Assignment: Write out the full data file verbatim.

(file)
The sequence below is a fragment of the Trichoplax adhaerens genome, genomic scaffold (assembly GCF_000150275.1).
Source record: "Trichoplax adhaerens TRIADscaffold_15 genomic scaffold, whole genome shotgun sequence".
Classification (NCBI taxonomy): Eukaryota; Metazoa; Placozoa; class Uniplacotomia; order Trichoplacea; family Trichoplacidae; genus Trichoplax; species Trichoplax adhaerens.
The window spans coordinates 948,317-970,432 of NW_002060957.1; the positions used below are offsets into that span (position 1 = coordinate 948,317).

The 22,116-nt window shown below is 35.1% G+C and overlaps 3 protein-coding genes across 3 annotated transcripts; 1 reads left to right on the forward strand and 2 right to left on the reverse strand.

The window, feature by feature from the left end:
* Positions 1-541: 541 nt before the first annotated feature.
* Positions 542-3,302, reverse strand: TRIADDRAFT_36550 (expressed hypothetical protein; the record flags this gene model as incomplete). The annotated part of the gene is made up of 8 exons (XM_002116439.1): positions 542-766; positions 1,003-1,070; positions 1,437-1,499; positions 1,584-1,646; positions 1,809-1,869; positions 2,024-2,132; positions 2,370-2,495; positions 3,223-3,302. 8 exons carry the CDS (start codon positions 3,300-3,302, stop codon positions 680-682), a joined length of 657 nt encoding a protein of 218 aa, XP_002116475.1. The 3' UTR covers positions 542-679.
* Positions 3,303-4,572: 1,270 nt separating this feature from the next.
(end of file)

The sequence below is a fragment of the Trichoplax adhaerens genome, genomic scaffold (assembly GCF_000150275.1).
Source record: "Trichoplax adhaerens TRIADscaffold_15 genomic scaffold, whole genome shotgun sequence".
Classification (NCBI taxonomy): Eukaryota; Metazoa; Placozoa; class Uniplacotomia; order Trichoplacea; family Trichoplacidae; genus Trichoplax; species Trichoplax adhaerens.
The window spans coordinates 948,317-970,432 of NW_002060957.1; the positions used below are offsets into that span (position 1 = coordinate 948,317).

The 22,116-nt window shown below is 35.1% G+C and overlaps 3 protein-coding genes across 3 annotated transcripts; 1 reads left to right on the forward strand and 2 right to left on the reverse strand.

The window, feature by feature from the left end:
* Positions 1-541: 541 nt before the first annotated feature.
* Positions 542-3,302, reverse strand: TRIADDRAFT_36550 (expressed hypothetical protein; the record flags this gene model as incomplete). The annotated part of the gene is made up of 8 exons (XM_002116439.1): positions 542-766; positions 1,003-1,070; positions 1,437-1,499; positions 1,584-1,646; positions 1,809-1,869; positions 2,024-2,132; positions 2,370-2,495; positions 3,223-3,302. 8 exons carry the CDS (start codon positions 3,300-3,302, stop codon positions 680-682), a joined length of 657 nt encoding a protein of 218 aa, XP_002116475.1. The 3' UTR covers positions 542-679.
* Positions 3,303-4,572: 1,270 nt separating this feature from the next.